LAZARUS, EMMA (1840-1887), American Jewish poetess, was born in New York. When the Civil War broke out she was soon inspired to lyric expression. Her first book (1867) included poems and translations which she wrote between the ages of fourteen and seventeen. As yet her models were classic and romantic. At the age of twenty-one she published Admelus and other Poems (1871). Admelus is inscribed to Emerson, who greatly influenced her, and with whom she maintained a regular correspondence for several years. She led a retired life, and had a modest conception of her own powers. Much of her next work appeared in Lippincott's Magazine, but in 1874 she published a prose romance (Alide) based on Goethe's autobiography, and received a generous letter of admiration from Turgeniev. Two years later she visited Concord and made the acquaintance of the Emerson circle, and while there read the proof-sheets of her tragedy The Spagnoletto. In 1881 she published her excellent translations of Heine's poems. Meanwhile events were occurring which appealed to her Jewish sympathies and gave a new turn to her feeling. The Russian massacres of 1880-1881 were a trumpet-call to her. So far her Judaism had been latent. She belonged to the oldest Jewish congregation of New York, but she had not for some years taken a personal part in the observances of the synagogue. But from this time she took up the cause of her race, and " her verse rang out as it had never rung before, a clarion note, calling a people to heroic action and unity; to the consciousness and fulfilment of a grand destiny." Her poems, " The Crowing of the Red Cock " and " The Banner of the Jew " (1882) stirred the Jewish consciousness and helped to produce the new Zionism (q.v.). She now wrote another drama, the Dance to Death, the scene of which is laid in Nordhausen in the 14th century; it is based on the accusation brought against the Jews of poisoning the wells and thus causing the Black Death. The Dance to Death was included (with some translations of medieval Hebrew poems) in Songs of a Semite (1882), which she dedicated to George Eliot. In 1885 she visited Europe. She devoted much of the short remainder of her life to the cause of Jewish nationalism. In 1887 appeared By the waters of Babylon, which consists of a series of " prose poems," full of prophetic fire. She died in New York on the 19th of November 1887. A sonnet by Emma Lazarus is engraved on a memorial tablet on the colossal Bartholdi statue of Liberty, New York.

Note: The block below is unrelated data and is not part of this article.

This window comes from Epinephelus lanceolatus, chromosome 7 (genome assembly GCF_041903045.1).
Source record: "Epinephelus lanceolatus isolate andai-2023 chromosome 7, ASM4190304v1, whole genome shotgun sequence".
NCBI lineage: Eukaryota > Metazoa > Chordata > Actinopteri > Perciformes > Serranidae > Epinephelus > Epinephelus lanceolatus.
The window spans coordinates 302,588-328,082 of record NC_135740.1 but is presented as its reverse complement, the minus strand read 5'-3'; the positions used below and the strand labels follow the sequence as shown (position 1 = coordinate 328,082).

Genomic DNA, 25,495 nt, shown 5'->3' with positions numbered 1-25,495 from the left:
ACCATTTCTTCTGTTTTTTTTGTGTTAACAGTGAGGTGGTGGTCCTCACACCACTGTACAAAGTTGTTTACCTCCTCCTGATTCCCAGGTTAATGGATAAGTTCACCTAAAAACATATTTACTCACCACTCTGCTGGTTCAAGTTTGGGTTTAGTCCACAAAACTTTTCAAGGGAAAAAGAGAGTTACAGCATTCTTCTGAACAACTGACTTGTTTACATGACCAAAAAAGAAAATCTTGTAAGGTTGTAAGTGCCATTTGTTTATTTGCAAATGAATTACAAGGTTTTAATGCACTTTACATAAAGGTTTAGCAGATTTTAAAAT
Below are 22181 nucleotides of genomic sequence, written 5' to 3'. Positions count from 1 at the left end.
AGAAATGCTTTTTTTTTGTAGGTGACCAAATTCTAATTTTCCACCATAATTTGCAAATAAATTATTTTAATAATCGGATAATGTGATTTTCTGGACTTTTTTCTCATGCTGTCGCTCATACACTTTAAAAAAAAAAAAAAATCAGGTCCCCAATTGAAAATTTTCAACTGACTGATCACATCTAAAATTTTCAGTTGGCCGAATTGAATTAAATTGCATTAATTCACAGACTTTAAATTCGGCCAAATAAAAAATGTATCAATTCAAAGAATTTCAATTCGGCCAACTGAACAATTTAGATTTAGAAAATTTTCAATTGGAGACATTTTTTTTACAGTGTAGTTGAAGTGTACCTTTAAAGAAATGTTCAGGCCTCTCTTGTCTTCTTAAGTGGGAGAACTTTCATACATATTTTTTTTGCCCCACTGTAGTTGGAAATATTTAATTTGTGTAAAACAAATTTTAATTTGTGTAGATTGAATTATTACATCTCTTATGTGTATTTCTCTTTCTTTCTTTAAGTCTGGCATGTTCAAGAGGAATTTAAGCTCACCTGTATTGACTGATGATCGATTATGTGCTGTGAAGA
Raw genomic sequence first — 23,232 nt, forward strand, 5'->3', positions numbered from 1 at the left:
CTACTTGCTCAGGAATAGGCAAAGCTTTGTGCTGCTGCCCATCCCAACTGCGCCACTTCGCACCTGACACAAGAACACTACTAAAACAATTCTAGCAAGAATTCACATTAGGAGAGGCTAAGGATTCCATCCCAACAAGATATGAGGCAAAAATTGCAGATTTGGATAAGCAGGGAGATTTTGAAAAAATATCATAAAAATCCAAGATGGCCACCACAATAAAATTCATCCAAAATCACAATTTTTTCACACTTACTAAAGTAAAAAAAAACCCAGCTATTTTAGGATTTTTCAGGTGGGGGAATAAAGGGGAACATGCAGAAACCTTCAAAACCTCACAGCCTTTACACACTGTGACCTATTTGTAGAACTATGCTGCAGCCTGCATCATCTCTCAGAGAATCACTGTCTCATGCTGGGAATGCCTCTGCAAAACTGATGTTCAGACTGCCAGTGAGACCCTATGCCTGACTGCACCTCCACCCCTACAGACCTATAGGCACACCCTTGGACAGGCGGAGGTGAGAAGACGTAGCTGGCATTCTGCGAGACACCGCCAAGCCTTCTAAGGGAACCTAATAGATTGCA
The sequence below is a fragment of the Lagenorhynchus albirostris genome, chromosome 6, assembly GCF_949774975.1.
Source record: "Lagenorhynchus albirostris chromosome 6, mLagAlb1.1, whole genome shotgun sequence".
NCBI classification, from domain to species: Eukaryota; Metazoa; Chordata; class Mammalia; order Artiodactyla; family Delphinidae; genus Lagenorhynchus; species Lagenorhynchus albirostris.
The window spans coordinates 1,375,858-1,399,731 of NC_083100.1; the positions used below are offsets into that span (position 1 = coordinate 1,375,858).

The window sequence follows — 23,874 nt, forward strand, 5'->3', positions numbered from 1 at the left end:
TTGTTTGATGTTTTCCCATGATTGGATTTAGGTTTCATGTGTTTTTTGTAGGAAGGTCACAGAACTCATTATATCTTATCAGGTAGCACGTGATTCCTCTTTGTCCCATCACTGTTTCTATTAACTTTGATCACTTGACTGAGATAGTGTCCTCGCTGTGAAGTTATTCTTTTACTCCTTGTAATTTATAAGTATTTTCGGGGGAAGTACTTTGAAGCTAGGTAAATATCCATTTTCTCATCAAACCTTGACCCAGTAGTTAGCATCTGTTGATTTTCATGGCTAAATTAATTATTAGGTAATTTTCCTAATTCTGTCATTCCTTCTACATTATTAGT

See article in the Century Magazine, New Series, xiv. 875 (portrait p. 803), afterwards prefixed as a Memoir to the collected edition of The poems of Emma Lazarus (2 vols., 1889). (I. A.)
Note - this article incorporates content from Encyclopaedia Britannica, Eleventh Edition, (1910-1911)